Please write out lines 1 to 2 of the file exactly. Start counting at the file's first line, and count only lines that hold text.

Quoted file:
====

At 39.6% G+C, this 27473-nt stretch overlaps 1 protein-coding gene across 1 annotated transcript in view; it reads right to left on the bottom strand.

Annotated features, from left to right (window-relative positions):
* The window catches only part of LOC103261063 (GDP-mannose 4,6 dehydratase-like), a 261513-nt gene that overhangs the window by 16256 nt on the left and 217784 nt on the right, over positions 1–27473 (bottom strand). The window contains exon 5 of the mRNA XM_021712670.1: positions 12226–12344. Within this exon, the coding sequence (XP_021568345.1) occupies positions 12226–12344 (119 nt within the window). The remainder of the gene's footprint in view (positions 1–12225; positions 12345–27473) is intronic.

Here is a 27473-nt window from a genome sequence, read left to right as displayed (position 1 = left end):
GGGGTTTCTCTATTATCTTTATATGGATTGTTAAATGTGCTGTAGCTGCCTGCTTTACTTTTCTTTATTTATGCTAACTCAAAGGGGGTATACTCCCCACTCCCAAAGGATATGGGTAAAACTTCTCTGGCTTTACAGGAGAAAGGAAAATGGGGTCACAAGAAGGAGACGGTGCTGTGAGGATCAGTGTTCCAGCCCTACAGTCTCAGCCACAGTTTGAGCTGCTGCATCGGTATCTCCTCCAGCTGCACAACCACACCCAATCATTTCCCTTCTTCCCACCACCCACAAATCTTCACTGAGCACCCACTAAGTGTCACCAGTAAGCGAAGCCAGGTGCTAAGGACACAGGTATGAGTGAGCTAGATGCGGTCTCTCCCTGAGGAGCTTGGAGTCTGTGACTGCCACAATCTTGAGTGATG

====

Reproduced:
At 39.6% G+C, this 27473-nt stretch overlaps 1 protein-coding gene across 1 annotated transcript in view; it reads right to left on the bottom strand.

Annotated features, from left to right (window-relative positions):